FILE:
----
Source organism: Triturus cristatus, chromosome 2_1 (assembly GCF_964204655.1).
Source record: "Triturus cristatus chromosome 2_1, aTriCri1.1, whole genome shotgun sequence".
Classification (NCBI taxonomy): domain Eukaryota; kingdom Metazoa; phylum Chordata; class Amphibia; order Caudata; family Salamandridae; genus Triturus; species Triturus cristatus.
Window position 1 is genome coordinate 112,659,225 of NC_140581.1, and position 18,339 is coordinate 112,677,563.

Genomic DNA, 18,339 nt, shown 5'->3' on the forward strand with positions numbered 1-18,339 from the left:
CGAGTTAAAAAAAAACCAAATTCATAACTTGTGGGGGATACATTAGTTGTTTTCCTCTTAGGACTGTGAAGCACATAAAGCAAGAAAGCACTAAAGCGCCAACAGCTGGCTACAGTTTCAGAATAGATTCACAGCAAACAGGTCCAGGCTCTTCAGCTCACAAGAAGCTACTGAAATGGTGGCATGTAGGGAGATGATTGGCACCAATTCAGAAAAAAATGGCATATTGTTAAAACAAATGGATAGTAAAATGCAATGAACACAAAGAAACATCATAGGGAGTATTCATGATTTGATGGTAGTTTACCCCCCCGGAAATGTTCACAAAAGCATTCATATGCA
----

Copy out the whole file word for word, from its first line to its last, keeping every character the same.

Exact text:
Source organism: Triturus cristatus, chromosome 2_1 (assembly GCF_964204655.1).
Source record: "Triturus cristatus chromosome 2_1, aTriCri1.1, whole genome shotgun sequence".
Classification (NCBI taxonomy): domain Eukaryota; kingdom Metazoa; phylum Chordata; class Amphibia; order Caudata; family Salamandridae; genus Triturus; species Triturus cristatus.
Window position 1 is genome coordinate 112,659,225 of NC_140581.1, and position 18,339 is coordinate 112,677,563.

Genomic DNA, 18,339 nt, shown 5'->3' on the forward strand with positions numbered 1-18,339 from the left:
CGAGTTAAAAAAAAACCAAATTCATAACTTGTGGGGGATACATTAGTTGTTTTCCTCTTAGGACTGTGAAGCACATAAAGCAAGAAAGCACTAAAGCGCCAACAGCTGGCTACAGTTTCAGAATAGATTCACAGCAAACAGGTCCAGGCTCTTCAGCTCACAAGAAGCTACTGAAATGGTGGCATGTAGGGAGATGATTGGCACCAATTCAGAAAAAAATGGCATATTGTTAAAACAAATGGATAGTAAAATGCAATGAACACAAAGAAACATCATAGGGAGTATTCATGATTTGATGGTAGTTTACCCCCCCGGAAATGTTCACAAAAGCATTCATATGCA